"Kelsey Collins was 16 when she fell silly in love with a loser.
It was bound to happen. For all of her street toughness, Kelsey was naive, the kind of kid who would accept a ride from a stranger with only a vague sense that bad things could happen.
Being young, she fell for an older boy who was plenty nice at first, buying her shoes, clothes and dinners.
Which is why Kelsey was so confused when, a few months into the relationship, he hinted that she could make a lot of money.
When it finally sunk in that he wanted her to sell her body, Kelsey told him “hell, no,” she later wrote. But before she knew it, or even fully understood why, Kelsey had joined hundreds of other teenage girls who are prostituted on the streets of King County, shuttled along the Interstate 5 corridor by pimps who take their money and control them through violence.
Kelsey started living a double life: She was a special-education student at Mariner High School in Everett, and she walked the streets as “Lady Dollars.”
Within months, she was picked up by Portland police as she climbed out of a car in an area known for prostitution. She was tired, ready to talk, and told a detective that her new pimp, a 36-year-old man whom she had known for less than a week, had brought her to Portland.
At the detective’s urging, Kelsey eventually told her story to a federal grand jury, but she vanished — without a trace — weeks after testifying.
Her family now can’t stop wondering if there’s a connection.
“They had a moral and ethical responsibility to my sister when they asked her to come into court and testify against a pimp,” said Dominique Hicks, an older sister. “That’s what hurts so much — that she was used, and used in a way that probably cost her her life,” Hicks said. “How can you ask these girls to do what they do, and then send them on their way?”
Kelsey’s immersion into the dark heart of prostitution put her in the hands of police, courts and prosecutors — a system that doesn’t always know how to protect teen prostitutes.
In Seattle, she was arrested and booked as a prostitute and put in juvenile detention. In Portland, police treated Kelsey as a runaway and victim. And at the federal level, before a grand jury, Kelsey was a star witness — until she disappeared.
Three jurisdictions and one troubled teen they couldn’t corral, control or help.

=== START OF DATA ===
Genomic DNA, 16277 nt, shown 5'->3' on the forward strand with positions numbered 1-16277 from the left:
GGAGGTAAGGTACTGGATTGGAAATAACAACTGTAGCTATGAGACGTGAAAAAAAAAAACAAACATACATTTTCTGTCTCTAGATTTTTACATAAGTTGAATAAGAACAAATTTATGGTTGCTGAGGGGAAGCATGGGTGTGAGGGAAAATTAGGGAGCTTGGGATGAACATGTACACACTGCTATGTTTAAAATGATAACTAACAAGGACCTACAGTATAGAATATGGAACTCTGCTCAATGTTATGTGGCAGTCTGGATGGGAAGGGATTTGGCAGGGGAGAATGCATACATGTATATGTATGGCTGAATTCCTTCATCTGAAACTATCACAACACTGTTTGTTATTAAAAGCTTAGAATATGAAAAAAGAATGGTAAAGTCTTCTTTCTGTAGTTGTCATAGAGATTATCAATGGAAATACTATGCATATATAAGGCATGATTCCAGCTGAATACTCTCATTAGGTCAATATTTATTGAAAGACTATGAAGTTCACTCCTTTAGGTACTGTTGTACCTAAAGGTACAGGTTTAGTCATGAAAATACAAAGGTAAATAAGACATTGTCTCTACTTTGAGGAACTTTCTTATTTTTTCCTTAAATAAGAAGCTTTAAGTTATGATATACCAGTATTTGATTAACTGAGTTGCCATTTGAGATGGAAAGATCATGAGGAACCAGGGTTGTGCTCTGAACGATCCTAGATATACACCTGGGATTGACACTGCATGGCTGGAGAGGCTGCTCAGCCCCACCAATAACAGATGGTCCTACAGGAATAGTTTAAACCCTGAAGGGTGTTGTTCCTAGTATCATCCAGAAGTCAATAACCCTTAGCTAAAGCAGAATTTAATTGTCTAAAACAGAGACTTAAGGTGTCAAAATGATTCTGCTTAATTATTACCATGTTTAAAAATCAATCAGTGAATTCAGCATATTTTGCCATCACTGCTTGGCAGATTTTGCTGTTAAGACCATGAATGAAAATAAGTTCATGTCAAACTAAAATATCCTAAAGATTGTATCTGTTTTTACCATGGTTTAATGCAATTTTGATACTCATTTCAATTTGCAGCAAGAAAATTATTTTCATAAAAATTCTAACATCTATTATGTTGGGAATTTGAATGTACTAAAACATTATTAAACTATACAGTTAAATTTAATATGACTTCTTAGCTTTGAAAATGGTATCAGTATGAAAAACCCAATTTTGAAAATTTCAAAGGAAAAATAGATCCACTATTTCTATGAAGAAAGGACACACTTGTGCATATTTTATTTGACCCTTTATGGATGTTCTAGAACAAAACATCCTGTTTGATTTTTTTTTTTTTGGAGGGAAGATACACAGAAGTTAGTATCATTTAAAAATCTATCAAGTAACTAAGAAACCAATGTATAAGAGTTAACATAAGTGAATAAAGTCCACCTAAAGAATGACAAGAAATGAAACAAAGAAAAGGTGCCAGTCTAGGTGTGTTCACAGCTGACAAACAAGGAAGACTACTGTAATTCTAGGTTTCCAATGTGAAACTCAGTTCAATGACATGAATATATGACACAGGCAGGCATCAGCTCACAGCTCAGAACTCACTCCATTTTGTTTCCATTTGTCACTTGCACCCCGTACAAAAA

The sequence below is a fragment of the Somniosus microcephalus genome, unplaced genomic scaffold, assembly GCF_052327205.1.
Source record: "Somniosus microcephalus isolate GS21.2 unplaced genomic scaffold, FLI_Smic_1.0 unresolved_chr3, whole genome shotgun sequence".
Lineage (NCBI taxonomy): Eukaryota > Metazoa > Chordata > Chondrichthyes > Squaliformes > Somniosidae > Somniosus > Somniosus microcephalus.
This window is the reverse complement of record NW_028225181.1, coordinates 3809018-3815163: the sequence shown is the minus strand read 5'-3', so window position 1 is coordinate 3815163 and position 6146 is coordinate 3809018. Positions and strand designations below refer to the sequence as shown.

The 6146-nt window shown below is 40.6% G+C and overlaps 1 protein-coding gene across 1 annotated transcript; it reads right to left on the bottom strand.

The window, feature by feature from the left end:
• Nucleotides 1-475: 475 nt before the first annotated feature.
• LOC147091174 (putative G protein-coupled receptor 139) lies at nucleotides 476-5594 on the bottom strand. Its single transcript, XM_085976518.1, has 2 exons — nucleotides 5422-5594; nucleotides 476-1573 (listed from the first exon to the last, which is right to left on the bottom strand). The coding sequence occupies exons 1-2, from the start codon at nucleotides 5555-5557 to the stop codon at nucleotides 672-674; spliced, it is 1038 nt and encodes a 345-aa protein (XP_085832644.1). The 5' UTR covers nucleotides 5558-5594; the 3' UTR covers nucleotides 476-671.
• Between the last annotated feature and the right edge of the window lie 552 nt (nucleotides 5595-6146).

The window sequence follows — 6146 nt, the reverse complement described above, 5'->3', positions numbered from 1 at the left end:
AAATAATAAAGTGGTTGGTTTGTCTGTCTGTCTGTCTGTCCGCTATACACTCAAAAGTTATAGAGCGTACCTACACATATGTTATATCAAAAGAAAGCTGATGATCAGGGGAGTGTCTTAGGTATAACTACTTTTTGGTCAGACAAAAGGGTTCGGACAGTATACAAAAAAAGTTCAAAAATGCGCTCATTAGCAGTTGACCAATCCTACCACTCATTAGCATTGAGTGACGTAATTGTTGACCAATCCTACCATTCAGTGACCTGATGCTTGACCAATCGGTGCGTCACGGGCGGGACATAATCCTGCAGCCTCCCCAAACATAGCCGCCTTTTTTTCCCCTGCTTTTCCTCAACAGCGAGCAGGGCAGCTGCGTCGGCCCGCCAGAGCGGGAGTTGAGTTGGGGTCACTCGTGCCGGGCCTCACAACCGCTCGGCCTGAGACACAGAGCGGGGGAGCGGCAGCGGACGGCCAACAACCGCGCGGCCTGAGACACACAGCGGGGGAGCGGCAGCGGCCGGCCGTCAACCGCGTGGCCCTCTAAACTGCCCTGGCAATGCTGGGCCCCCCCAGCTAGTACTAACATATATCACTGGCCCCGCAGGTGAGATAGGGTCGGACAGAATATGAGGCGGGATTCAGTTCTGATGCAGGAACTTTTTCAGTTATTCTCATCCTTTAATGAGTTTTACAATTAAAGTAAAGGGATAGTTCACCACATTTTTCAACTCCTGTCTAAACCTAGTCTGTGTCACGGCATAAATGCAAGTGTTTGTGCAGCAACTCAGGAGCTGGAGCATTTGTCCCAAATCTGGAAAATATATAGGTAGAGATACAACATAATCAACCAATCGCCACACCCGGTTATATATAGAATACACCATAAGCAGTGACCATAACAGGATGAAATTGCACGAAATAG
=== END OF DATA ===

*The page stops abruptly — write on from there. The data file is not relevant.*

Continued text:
And now they can’t find her..."
— Source: Seattle Times article by Susan Kelleher
"British Airways Flight 5390 was a flight from Birmingham Airport in England for Málaga Airport in Spain. On June 10, 1990, the BAC One-Eleven 528FL suffered explosive decompression resulting in no loss of life. With the aircraft flying over Didcot, Oxfordshire, an improperly installed windscreen panel separated from its frame, causing the plane's captain to be blown partially out of the aircraft. With the captain pinned against the window frame for twenty minutes, the first officer landed at Southampton Airport.
Atchison handled a routine take-off at 08:20 local time (07:20 UTC) then handed control to Lancaster as the plane continued to climb. Both pilots released their shoulder harnesses and Lancaster loosened his lap belt. At 08:33 (07:33 UTC) the plane had climbed through about 17,300 feet (5,300 m): 3 over Didcot, Oxfordshire, and the cabin crew were preparing for meal service.
Air Steward Nigel Ogden was entering the cockpit when there was a loud bang and the cabin quickly filled with condensation. The left windscreen panel, on Lancaster's side of the flight deck, had separated from the forward fuselage; Lancaster was propelled out of his seat by the rushing air from the decompression and forced head first out of the flight deck. His knees were caught on the flight controls and his upper torso remained outside the aircraft, exposed to extreme wind and cold. The autopilot had disengaged, causing the plane to descend rapidly. The flight deck door was blown inward onto the control console, blocking the throttle control (causing the aircraft to gain speed as it descended) and papers and debris blew into the flight deck from the passenger cabin. Ogden rushed to grab Lancaster's belt, while the other two air stewards secured loose objects, reassured passengers, and instructed them to adopt brace positions in anticipation of an emergency landing.
The plane was not equipped with oxygen for everyone on board, so Atchison began a rapid emergency descent to reach an altitude with sufficient air pressure. He then re-engaged the autopilot and broadcast a distress call, but he was unable to hear the response from air traffic control because of wind noise; the difficulty in establishing two-way communication led to a delay in initiation of emergency procedures. Ogden, still holding on to Lancaster, was by now developing frostbite and exhaustion, so purser John Heward and air steward Simon Rogers took over the task of holding on to the captain. By this time Lancaster had shifted several centimetres farther outside and his head was repeatedly striking the side of the fuselage. The crew believed him to be dead, but Atchison told the others to continue holding onto him, out of fear that letting go of him might cause him to strike the left wing, engine, or horizontal stabiliser, potentially damaging it.
Eventually, Atchison was able to hear the clearance from air traffic control to make an emergency landing at Southampton Airport. The air stewards managed to free Lancaster's ankles from the flight controls while still keeping hold of him. At 08:55 local time (07:55 UTC), the aircraft landed at Southampton and the passengers disembarked using boarding steps.
Lancaster survived with frostbite, bruising, shock, and fractures to his right arm, left thumb, and right wrist. Ogden dislocated his shoulder and had frostbite on his face, with damage to one eye. There were no other major injuries..."
— Source: British Airways Flight 5390 Wikipedia